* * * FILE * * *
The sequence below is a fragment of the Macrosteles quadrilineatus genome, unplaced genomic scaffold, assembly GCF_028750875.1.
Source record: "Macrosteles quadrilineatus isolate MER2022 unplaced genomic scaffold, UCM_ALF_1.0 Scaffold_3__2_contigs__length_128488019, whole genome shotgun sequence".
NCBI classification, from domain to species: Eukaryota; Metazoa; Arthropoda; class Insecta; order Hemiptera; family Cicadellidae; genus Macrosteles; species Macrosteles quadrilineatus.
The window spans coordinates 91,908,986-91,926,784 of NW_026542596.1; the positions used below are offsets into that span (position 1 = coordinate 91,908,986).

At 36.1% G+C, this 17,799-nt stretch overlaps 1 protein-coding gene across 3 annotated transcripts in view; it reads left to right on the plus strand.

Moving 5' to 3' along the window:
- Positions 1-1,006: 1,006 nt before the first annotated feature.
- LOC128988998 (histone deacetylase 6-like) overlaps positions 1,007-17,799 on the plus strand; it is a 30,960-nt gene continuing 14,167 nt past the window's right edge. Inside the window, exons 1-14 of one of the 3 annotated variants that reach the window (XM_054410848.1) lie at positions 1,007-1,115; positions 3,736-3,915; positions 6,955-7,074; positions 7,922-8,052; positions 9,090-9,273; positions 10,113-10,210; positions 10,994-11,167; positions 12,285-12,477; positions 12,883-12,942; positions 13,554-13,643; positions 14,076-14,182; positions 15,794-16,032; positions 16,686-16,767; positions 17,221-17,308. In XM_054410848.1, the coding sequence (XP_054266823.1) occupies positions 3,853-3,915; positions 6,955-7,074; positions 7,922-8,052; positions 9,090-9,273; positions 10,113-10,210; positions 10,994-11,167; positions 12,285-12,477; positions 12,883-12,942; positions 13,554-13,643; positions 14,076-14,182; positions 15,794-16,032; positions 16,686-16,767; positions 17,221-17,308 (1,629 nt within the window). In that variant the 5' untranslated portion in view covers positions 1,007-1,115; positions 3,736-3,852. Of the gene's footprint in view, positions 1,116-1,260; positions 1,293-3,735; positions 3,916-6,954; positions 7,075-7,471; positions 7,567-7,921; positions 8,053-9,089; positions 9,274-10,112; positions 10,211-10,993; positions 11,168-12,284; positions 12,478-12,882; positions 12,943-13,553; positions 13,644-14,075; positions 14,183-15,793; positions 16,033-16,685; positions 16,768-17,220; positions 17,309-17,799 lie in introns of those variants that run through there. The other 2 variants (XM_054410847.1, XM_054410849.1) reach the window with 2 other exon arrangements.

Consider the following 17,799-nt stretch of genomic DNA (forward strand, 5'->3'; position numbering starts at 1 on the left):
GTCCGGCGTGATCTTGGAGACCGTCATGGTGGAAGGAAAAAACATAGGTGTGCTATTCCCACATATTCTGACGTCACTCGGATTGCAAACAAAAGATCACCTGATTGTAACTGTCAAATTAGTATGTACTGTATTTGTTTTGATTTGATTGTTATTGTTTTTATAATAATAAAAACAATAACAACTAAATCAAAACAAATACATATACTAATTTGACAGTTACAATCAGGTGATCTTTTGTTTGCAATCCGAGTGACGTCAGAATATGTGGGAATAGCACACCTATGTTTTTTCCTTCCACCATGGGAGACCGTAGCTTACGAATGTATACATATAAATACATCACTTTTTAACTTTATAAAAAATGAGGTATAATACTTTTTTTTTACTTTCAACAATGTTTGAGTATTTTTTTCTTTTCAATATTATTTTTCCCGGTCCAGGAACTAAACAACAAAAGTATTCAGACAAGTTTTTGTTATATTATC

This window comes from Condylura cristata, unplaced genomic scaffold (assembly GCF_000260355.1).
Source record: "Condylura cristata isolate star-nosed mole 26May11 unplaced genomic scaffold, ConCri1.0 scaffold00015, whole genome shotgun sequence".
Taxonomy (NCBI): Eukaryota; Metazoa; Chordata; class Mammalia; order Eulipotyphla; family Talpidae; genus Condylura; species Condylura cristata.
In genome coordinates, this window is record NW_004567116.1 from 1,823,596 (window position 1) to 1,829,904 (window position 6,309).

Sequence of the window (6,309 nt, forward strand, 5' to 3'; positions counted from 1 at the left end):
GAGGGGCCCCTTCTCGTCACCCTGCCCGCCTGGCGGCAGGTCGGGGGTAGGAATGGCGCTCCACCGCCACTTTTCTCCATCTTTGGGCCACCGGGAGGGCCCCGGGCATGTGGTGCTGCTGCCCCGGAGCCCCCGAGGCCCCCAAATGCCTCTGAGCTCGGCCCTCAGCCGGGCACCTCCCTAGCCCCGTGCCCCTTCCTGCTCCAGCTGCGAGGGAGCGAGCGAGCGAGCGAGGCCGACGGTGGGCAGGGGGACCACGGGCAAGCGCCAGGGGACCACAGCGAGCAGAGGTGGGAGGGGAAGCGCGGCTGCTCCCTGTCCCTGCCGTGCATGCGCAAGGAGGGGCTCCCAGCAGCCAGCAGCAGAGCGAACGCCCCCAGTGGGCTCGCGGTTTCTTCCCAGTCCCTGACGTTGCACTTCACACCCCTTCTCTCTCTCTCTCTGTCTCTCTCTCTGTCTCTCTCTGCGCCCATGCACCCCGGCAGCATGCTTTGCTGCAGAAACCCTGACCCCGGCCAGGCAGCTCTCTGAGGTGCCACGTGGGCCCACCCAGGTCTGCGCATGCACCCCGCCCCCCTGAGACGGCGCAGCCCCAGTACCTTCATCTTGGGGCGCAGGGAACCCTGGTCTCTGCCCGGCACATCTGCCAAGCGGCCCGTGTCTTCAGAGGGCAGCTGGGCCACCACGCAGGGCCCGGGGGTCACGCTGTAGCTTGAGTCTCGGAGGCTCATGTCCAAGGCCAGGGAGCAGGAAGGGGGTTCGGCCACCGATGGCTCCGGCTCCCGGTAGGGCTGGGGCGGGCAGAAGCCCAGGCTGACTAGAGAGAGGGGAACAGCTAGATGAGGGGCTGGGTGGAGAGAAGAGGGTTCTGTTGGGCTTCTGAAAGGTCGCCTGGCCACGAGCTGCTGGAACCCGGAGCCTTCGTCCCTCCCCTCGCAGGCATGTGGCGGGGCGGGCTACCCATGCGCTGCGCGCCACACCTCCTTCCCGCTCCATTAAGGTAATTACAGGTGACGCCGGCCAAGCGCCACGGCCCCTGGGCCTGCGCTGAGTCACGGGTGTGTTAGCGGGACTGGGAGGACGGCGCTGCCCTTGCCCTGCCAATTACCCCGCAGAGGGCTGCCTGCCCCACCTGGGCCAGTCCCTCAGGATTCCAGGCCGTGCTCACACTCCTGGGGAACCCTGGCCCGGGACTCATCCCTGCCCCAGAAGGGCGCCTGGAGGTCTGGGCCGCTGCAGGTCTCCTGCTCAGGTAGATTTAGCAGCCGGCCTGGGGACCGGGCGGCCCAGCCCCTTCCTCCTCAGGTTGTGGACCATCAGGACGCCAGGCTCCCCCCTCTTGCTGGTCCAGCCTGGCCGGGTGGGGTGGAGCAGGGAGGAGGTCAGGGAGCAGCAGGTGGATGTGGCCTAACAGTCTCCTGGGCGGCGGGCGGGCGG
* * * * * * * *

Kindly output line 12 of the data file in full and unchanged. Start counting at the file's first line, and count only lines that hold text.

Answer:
Source record: "Condylura cristata isolate star-nosed mole 26May11 unplaced genomic scaffold, ConCri1.0 scaffold00015, whole genome shotgun sequence".